Baseball Nicknames

Baseball is the best sport for nicknames, and I wonder what you favorite baseball nickname is?

But, here’s an author who thinks nicknames are disappearing:

Imaginative and colorful nicknames for ballplayers, once a baseball staple, are disappearing, going the way of the spitball, the stirrup sock and Sunday doubleheaders.

Boston’s Big Papi and Seattle’s King Felix plus a few others are probably all right, and the Giants do have Kung Fu Panda and The Freak. But overall, today’s nicknames are inferior to the likes of The Meal Ticket, Big Train, The Yankee Clipper, Big Unit, The Flying Dutchman, Iron Horse, The Big Cat, The Grey Eagle and Baby Bull.

Now we are generally reduced to simply cutting off syllables. Usually only one name is shortened: Kruk, Kuip and Boch. Or there is double reduction, such as MadBum, A-Rod and CarGo…

It wasn’t always like this, and the Giants certainly have had their share of memorable nicknames. Charles Davis wasn’t Charlie or Chuck, but Chili. Jeff Leonard was HacMan, a title combining his uninhibited batting style and an early electronic game. Rick Reuschel’s physique and personality earned him the tag Big Daddy, John Montefusco was The Count (sorry, Alexandre Dumas) and Doug Gwosdz (who was in the Giants’ organization in 1985 but did not play for San Francisco) was Eyechart for obvious reasons.

Darrell Evans was called Doody because he resembled Howdy Doody (ask your grandfather). Kirk Rueter became Woody for looking like the character from “Toy Story.” And the greatest Giant of them all is still known as the Say Hey Kid.

Charlie Finley’s A’s of the 1970s had some doozies with Blue Moon, Scrap Iron, Mudcat, Easy Rider and Catfish. Mr. October was there, too, but he didn’t really have that title until he had moved to New York. Later, Shooty and Storm came through Oakland.


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  • Rob S

    Blue Moon Odom, and I can’t even remember what his real first name was. And Spaceman Lee. Mark “the Bird” Fidrych (sp?) wasn’t a very original name, but it fit him so perfectly that I still love that name.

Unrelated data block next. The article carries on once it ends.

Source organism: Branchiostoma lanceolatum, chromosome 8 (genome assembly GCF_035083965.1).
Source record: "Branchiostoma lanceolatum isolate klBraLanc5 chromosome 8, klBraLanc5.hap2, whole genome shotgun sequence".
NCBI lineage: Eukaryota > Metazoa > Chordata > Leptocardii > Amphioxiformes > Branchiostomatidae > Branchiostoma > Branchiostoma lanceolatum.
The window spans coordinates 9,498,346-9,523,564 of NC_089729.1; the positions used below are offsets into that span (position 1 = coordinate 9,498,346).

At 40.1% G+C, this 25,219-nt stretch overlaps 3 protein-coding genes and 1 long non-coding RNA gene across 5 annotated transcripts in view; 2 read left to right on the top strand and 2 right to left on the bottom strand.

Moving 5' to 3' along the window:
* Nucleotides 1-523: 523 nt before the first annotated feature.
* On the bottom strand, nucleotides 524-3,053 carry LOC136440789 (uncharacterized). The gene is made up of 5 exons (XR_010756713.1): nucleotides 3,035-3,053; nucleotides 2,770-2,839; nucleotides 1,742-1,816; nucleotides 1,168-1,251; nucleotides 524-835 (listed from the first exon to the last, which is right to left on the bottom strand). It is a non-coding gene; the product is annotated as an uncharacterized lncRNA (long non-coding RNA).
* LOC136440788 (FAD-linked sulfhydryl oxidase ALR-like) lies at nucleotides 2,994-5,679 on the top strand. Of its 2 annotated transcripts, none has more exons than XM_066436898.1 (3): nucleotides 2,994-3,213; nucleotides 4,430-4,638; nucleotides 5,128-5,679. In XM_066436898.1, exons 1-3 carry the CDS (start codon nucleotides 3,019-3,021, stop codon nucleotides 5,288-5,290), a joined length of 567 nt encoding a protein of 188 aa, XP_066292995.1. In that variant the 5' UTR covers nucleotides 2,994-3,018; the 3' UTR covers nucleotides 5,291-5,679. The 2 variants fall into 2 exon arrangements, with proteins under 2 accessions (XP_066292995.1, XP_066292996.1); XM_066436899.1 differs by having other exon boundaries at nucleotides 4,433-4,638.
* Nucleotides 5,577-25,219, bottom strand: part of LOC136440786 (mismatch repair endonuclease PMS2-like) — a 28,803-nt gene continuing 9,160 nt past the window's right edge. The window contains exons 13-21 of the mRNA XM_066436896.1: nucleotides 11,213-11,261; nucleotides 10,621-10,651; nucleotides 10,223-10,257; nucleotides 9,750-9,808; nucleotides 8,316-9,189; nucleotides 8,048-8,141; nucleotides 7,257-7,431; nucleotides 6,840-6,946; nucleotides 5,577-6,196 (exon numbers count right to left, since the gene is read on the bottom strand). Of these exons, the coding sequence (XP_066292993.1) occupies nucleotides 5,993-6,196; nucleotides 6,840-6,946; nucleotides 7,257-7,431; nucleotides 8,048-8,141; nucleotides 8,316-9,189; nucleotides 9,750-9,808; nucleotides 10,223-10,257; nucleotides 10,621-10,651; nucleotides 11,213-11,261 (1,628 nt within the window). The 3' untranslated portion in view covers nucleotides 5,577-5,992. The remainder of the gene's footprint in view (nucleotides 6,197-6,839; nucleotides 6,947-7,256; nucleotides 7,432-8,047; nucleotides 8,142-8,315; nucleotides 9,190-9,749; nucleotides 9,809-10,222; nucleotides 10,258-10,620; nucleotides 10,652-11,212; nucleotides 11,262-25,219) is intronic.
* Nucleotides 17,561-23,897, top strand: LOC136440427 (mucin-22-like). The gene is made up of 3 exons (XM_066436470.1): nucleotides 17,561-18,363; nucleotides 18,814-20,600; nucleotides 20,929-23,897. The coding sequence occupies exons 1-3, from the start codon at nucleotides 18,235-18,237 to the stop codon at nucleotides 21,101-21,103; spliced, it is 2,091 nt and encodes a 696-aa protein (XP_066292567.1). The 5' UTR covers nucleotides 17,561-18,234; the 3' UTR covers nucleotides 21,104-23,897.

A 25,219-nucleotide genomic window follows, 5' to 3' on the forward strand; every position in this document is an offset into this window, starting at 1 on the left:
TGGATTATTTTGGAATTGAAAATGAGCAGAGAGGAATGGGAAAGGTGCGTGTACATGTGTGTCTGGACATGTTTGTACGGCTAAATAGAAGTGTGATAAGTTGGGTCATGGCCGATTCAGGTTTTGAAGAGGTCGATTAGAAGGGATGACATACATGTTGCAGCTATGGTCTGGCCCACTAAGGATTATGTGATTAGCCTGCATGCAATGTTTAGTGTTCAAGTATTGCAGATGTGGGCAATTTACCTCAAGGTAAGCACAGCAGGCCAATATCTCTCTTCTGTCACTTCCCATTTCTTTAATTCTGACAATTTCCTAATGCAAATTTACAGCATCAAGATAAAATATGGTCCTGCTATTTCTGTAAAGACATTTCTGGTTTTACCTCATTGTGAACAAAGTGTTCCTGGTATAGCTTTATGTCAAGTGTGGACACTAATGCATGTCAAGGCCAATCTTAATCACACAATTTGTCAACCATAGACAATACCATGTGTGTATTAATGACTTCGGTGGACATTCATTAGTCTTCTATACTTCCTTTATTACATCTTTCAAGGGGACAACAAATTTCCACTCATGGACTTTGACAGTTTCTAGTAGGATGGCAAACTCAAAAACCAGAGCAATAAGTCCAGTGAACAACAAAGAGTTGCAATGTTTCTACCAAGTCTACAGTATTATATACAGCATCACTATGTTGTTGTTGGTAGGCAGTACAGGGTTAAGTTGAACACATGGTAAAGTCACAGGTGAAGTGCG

• Ahud

    Nicknames overall are disappearing. Seemed like most of my dads buddies growing up in the 50’s had one. But since many are given b/c of something about that person (short, tall, loud, goofy) that’s often considered picking on somebody today. Our hyper sensitivity to stuff is partly to blame.

  • Kenton

    Do you count Chris Berman nicknames? If so, then it’s easily Oddibe “Young Again” McDowell.

  • MWK

    According to my husband “Shoeless” Joe Jackson is one of the best known baseball nicknames ever. I guess he didn’t wear shoes?

  • Stephen

    KC Royals fan here. We’ve got some good one’s for current players: Billy “Country Breakfast” Butler is my hands down favorite…but we also have Hoz, Sal, Gordo, Esky, Mike “Moose” Moustakas, Joakim Soria “The Mexicutioner” (he asked to no longer be called by this nickname actually), and Jeff “Frenchy” Francouer. All on the current roster (or DL…). I guess royals fans just tend to be bored.

  • Sherrod Lee

    One of the younger giants , Brandon Belt, is “Baby Giraffe,” for his long, lanky build.

  • “The Big Red Machine!”

  • I should have added (and now will) “Charlie Hustle” to that.

  • And you can’t forget “The Beard” — Brian Wilson.

    As a Giants fan, I celebrate our many great players and their names. So, don’t forget Willie “Stretch” McCovey. Thanks Sherrod for remembering Brandon “Baby Giraffe” Belt.

  • Eric

    “Pronk”, Travis Hafner of the Indians.

    From Wikipedia:
    His nickname, “Pronk”, was given to him by former teammate Bill Selby during spring training of 2001 when people sometimes referred to him as “The Project” and other times “Donkey” for the way he looked when running the bases.

  • I checked to make sure — it was John “Blue Moon” Odom, who was a teammate of Vida Blue (no nickname, real name). Vida, was, of course a much better pitcher that Odom.

  • Kenton

    Best infield nickname-wise: Rangers 1983

    David “Buddy” Bell
    Russell Earl “Bucky” Dent
    Wayne “Tolly” Tolleson
    Peter “Pete” O’Brien

  • Stephen Carnahan

    In Baltimore we had Mark Belanger “The Blade”, Brooks “Hoover” Robinson, Dick “Turkey” Hall, and of course John Wesley Powell was “Boog.” Gene Brabender didn’t need a nickname, obviously.

  • Rob Henderson

    Rollie Fingers with his wax-handled mustache has got to be my favorite name for a player. His real name is Roland Glen Fingers. He grew the mustache after the owner, Charles Finley, offered an award for the best kept facial hair on the Oakland A’s team.

    For the record, I did not like Rollie when I was a kid because I’m a Tigers fan. But I still love the name.

  • Johnny Melton

    Jay Hanna “Dizzy” Dean and his brother Paul “Daffy” Dean. Harold Peter Henry “Pee Wee” Reese and Stanley Frank “Stan The Man” Musial.

  • Tom

    Al Hrabosky – The Mad Hungarian
    Rich Gossage – Goose

  • Anderson

    Paul Waner, “Big Poison,” and Lloyd Waner, “Little Poison,” the only brothers in the Hall of Fame (though Lloyd’s inclusion is suspect).

    They played for the Pirates in the 1930s.

  • Ryan


    This is AWESOME! I coach my son’s 1st and 2nd grade baseball team and each year that i have coached them, I give them all nicknames. The kids love it when I give them nicknames. Some of my favorites are: Beast, Bullfrog, T-Bone, Iceman, Muscles, The Jet, T-Rex, and Tank. My favorite MLB nickname: The Say Hey Kid – Willie Mays

  • Gerrie

    Hands down, Bill “Spaceman” Lee.

  • Nicknames of not too long ago, stand up to the ones of old, like Dennis “Oil Can” Boyd, “The Big Hurt” Frank Thomas, and the twist on Musial’s for the primal screaming Don Stanhouse begot “Stan the Man Unusual.”